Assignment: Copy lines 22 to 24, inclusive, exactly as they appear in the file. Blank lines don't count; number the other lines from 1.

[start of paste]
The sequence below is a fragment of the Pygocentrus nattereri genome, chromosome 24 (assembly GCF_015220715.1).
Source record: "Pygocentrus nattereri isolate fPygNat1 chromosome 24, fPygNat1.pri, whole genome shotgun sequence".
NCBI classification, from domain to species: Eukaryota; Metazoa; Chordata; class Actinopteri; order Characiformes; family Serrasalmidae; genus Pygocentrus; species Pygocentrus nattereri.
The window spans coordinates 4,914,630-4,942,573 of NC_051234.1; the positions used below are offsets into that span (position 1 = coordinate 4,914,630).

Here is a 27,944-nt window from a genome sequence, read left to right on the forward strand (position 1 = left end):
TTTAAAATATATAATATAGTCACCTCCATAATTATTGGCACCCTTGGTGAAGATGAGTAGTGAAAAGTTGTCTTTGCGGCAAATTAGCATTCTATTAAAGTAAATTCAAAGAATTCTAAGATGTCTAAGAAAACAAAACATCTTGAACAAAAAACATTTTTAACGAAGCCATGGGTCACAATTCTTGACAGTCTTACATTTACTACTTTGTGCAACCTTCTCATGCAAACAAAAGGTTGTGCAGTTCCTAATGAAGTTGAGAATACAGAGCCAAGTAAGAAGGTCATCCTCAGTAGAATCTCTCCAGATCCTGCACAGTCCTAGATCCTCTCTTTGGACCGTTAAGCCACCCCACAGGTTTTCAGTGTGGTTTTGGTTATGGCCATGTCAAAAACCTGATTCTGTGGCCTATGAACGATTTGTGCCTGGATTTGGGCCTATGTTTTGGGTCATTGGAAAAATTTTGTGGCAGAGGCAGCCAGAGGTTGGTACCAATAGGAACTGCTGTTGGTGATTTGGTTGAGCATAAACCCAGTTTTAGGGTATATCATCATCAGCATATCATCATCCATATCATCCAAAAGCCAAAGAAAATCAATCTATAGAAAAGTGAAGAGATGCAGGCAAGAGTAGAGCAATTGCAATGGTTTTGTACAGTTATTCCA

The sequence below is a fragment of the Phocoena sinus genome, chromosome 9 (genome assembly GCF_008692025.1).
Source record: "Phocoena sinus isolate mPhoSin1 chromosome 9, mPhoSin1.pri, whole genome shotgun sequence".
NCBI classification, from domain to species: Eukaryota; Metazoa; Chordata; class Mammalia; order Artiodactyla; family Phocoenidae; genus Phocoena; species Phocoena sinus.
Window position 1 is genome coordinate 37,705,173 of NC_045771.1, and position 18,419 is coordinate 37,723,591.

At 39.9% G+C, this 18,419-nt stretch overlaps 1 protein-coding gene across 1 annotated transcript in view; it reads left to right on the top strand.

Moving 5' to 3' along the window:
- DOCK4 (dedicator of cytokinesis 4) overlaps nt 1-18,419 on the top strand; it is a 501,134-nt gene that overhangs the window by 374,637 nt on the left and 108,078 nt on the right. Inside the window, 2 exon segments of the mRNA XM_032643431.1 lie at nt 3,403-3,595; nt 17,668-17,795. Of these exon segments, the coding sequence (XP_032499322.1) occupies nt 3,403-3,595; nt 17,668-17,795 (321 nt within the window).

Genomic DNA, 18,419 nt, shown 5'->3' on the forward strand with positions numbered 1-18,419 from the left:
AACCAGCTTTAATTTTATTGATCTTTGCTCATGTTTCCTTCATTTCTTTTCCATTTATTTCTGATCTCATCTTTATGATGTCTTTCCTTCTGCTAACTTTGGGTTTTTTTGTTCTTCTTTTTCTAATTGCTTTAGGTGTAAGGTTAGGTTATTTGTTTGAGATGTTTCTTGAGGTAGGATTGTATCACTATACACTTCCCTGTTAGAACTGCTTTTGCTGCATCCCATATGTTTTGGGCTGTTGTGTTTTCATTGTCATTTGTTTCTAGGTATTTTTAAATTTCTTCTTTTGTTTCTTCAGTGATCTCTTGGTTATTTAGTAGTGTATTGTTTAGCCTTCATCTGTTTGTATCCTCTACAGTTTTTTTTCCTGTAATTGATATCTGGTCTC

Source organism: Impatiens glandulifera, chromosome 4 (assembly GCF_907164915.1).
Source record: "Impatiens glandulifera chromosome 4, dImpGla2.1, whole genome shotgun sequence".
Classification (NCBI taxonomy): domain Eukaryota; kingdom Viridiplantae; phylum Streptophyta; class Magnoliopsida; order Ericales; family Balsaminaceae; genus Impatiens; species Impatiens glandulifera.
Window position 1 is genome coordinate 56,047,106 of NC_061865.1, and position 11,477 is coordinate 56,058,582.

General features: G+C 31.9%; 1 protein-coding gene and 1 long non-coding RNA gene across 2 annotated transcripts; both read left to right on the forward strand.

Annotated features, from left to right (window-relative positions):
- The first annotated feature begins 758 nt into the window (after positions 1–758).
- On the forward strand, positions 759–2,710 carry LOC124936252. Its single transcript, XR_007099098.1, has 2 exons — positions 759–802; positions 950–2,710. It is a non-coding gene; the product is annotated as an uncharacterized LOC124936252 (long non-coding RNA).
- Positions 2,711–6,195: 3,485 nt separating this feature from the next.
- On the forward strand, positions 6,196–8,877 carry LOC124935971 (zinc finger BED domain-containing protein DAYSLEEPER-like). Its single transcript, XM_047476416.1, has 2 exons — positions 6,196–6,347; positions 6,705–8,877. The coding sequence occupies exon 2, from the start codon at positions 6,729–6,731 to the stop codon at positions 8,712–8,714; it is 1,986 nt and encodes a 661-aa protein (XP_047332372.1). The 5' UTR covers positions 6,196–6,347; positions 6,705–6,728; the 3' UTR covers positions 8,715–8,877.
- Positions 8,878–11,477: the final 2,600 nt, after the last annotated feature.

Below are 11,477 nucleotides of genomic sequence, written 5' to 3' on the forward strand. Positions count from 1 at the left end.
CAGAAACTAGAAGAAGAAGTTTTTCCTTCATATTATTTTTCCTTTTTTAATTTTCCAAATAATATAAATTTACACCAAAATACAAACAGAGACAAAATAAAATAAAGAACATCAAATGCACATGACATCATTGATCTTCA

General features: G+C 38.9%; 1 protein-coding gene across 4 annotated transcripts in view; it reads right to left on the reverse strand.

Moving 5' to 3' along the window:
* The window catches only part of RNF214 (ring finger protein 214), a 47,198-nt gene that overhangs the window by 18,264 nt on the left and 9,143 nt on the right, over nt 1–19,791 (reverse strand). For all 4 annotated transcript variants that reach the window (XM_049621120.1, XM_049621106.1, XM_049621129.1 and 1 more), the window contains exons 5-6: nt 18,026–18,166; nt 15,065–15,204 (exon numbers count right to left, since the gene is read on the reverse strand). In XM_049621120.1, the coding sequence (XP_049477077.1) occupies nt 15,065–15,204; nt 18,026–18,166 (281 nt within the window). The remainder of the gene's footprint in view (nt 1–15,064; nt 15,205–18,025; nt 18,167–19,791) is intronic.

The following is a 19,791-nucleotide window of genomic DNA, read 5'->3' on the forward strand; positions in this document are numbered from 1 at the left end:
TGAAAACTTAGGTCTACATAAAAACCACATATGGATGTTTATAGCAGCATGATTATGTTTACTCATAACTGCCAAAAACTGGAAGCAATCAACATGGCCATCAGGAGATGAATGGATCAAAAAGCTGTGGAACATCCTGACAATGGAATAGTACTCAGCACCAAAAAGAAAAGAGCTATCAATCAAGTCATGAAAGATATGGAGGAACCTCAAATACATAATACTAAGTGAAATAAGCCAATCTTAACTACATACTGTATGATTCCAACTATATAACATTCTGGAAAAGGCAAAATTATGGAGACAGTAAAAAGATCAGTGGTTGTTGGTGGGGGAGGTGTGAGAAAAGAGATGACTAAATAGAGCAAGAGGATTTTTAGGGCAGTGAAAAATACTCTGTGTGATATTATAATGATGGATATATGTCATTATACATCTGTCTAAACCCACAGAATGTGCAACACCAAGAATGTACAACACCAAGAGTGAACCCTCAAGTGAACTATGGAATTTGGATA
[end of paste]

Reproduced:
- The first annotated feature begins 758 nt into the window (after positions 1–758).
- On the forward strand, positions 759–2,710 carry LOC124936252. Its single transcript, XR_007099098.1, has 2 exons — positions 759–802; positions 950–2,710. It is a non-coding gene; the product is annotated as an uncharacterized LOC124936252 (long non-coding RNA).
- Positions 2,711–6,195: 3,485 nt separating this feature from the next.